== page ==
|Veröffentlichungsdatum||14. Sept. 2004|
|Eingetragen||8. Apr. 2003|
|Prioritätsdatum||8. Apr. 2003|
|Veröffentlichungsnummer||10408821, 408821, US 6789497 B1, US 6789497B1, US-B1-6789497, US6789497 B1, US6789497B1|
|Erfinder||Edwin H. Aiken|
|Ursprünglich Bevollmächtigter||Edwin H. Aiken|
|Zitat exportieren||BiBTeX, EndNote, RefMan|
|Patentzitate (18), Referenziert von (27), Klassifizierungen (6), Juristische Ereignisse (4)|
|Externe Links: USPTO, USPTO-Zuordnung, Espacenet|
1. Field of the Invention
The present invention generally relates to bottle tops, and, more particularly, is concerned with an indicator to be placed on pill bottle tops which shows the number of pills that are to be taken on a given day.
2. Description of the Prior Art
Indicators have been described in the prior art. However, none of the prior art devices disclose the unique features of the present.
In U.S. Pat. No. 5,975,010, dated Nov. 2, 1999, Marshall disclosed indicators and methods of indicating which are intended primarily for use with medicine containers. The devices typically indicate the number of doses of medication ingested or remaining to be taken by a patient during a particular period. These devices additionally provide tactile assistance to patients in appropriately repositioning the indicator arms and, when used correctly, may reduce the possibility of patient overdose by restricting improper attempts to advance the indicator arm.
In U.S. Pat. No. 4,579,224, dated Apr. 1, 1986, Heavener disclosed a container for game board pieces and other equipment, such as dice and cards, which has a carrying and storing handle, and is provided with a partially open area on one side thereof. A flat member is fastened by hinges to the container and folds forward to at least partially close the open area of the container. There is enough space between this hinged flat member and the container so that the game board will fit between these two parts. The game board is held in place as a result of pins extending from the container through the game board and making frictional engagement with the holes in the flat, hinged member. The flat, hinged member may alternatively be held in assembly with the game board by straps, and either the pins or straps may be employed to hold the flat, hinged member over the open area of the container when it is desired to store the game pieces without securing the container to the game board. The handle may have a slight central recess for convenience in mounting a number of the units on a pegboard or the like.
In U.S. Pat. No. 4,489,834, dated Dec. 25, 1984, Thackrey disclosed a medicine bottle and cap, the cap containing a window through which one of several index marks, preferably serial numbers, is visible. The index marks are on a member nesting inside the cap and equipped with spring fingers set at an angle on a skirt. During opening of the bottle, this marked member is prevented from rotating as the cap is unscrewed, thus indexing the index marks. During closing, frictional forces cause all parts to rotate together.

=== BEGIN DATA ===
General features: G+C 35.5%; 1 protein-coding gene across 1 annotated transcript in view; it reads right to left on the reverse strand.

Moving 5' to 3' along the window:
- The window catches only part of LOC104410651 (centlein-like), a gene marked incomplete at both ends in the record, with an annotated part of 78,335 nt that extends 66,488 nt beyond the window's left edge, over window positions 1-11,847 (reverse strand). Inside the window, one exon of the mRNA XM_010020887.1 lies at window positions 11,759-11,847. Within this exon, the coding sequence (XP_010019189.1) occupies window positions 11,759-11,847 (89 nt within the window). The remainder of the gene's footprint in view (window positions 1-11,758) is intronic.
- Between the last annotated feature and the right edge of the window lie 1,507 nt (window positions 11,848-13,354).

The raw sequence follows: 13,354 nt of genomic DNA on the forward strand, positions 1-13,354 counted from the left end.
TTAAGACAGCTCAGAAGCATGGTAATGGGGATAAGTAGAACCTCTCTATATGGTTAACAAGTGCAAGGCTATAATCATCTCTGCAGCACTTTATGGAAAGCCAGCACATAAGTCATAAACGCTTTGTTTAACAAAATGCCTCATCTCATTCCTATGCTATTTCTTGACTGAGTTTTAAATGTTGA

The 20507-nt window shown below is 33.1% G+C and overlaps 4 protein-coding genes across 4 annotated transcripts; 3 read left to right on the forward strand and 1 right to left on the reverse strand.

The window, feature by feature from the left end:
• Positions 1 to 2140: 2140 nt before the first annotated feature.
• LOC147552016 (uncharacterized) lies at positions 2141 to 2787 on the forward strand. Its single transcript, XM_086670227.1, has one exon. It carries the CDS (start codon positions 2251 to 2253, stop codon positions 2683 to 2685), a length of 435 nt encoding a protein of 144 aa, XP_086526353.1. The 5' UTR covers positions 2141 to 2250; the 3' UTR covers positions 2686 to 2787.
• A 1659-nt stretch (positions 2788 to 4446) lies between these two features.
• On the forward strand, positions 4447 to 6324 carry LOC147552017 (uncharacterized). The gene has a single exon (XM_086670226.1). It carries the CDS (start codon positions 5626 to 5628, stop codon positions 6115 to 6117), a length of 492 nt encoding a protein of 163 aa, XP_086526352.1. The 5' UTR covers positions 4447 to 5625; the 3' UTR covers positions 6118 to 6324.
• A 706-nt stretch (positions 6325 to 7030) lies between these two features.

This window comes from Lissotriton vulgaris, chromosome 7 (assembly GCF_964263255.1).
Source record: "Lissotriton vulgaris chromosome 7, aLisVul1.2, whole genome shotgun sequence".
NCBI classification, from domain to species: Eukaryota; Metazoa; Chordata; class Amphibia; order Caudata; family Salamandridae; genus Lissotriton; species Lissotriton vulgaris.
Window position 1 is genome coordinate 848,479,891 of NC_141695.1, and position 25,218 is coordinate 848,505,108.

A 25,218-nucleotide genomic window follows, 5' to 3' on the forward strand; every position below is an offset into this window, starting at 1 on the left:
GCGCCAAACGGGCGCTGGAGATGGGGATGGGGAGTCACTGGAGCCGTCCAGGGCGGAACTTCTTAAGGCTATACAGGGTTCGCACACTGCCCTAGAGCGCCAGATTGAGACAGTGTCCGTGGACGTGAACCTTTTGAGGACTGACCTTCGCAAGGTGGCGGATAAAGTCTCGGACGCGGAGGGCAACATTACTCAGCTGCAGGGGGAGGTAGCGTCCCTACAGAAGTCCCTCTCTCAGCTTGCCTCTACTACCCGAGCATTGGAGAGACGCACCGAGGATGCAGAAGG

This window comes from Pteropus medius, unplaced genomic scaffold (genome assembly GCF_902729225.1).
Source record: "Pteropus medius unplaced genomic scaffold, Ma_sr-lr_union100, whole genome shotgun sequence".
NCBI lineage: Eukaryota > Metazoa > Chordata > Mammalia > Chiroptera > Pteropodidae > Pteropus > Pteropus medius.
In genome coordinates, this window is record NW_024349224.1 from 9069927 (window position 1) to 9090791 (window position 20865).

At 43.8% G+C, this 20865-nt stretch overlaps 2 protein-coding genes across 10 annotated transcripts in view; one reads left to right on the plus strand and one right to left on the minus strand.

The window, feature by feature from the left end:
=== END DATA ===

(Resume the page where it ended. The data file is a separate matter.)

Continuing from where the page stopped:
In U.S. Pat. No. 4,753,189, dated Jun. 28, 1988, Mastman, et al, disclosed a medicine bottle unit having a closure for indicating dosage and other information which changes automatically as the closure is rotated on the bottle of the unit. The closure includes an outer cap and an inner member within the cap. The cap and inner member have cooperable indicia thereon. The inner member moves with the cap as the cap is rotated in one direction on the bottle. However, the cap moves relative to the bottle and the inner member when the cap is rotated in the opposite direction on the bottle, thus assuring a change in the information represented by the indicia on the cap and the indicator on the inner member, or by indicia on the inner member visible through a hole in the cap. Several embodiments of medicine bottle unit are disclosed.
In U.S. Pat. No. 4,432,300, dated Feb. 21, 1984, Lyss disclosed a pill dispenser having a rotatable cap with special opening means for dispensing a pill at the proper time for medication. The dispenser comprises a housing having openings corresponding to each time for medication in a repetitive cycle such as in a day or week. A rotatable indicator cap or lid has means cooperating with the housing to provide by a detent means stagewise movement and in a modification ratchet means for one way rotation. An opening in the cap is provided for view of indicia means on the top of the housing with a selected time for taking indicia. When the time for taking the pill arrives, the cap is rotated to present a dispensing opening in registry with one of the housing openings for dispensing a pill. The indicator cap and a bottom fill cap may be press fitted on the bottle housing for simple fabrication and refilling the contents.